Science spending gets Covid boost but global imbalance remains: Unesco

·2-min read

According to Unesco's latest report on the state of science worldwide, global expenditure on research has been given a remarkable boost by the coronavirus crisis, and the spending surge has been unprecedented in the developing world. But the United States and China remain the dominant forces.

In a report published on Friday, Unesco, the UN Educational, Scientific and Cultural Organization, says global spending on research and development rose by 19 percent between 2014 and 2018.

These reports are published every five years, and examine scientific research policy in more than 190 countries.

The upward tendency has clearly been boosted by the coronavirus crisis.

“The Covid-19 pandemic has exacted a heavy human and economic toll but it has also energised knowledge production systems,” Unesco concludes.

New money or diverted money?

According to project director, Susan Schneegans, “we have seen more investment channelled into the biomedical industry...what we don't know yet is how much is additional money for the research budget rather than coming from somewhere else.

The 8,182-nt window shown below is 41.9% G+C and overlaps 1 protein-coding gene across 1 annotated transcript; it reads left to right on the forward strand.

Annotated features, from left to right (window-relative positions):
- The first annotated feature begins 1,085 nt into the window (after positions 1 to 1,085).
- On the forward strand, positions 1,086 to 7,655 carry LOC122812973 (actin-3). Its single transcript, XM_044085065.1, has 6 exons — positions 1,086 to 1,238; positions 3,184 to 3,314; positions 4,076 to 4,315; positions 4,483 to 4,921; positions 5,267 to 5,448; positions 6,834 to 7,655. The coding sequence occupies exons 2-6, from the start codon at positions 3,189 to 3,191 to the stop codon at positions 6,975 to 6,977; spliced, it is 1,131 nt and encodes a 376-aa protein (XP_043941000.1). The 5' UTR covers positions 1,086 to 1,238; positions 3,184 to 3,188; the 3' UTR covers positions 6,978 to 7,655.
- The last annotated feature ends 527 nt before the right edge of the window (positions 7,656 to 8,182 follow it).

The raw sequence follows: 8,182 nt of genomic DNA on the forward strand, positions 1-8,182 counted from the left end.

"Twenty years ago, it was tough to convince governments to invest in science and technology," Schneegans continues. "Today, practically everyone has accepted that such investment is a way to boost economic growth."

But investment remains extremely unbalanced.

Between them, the US and China account for nearly two-thirds of the global increase in research spending. China alone is responsible for 44 percent of the global growth in research expenditure,

At the other end of the spectrum, four nations out of every five still consecrate less than 1 percent of their GDP to research. And the slower countries include Canada, Australia and India.

Digital tech booms, planet burns

Artificial intelligence and robotics are two key growth areas for research funding, the report says. And some countries are managing to make huge strides in digital technology, says Susan Schneegans, "without having to make massive investments".

Overall investment in green technologies appears to be declining, however, with Canada, France and Germany all reporting static or reduced investments in such sectors as wind and solar energy, carbon reduction and biofuels.

Once again, notes the Unesco report, some developing economies are showing the way forward in promoting research aimed at helping the planetary environment.

Finally, says Unesco dircetor general, Audrey Azoulay, "we need greater coherence...less inequality, more cooperation, more openness".

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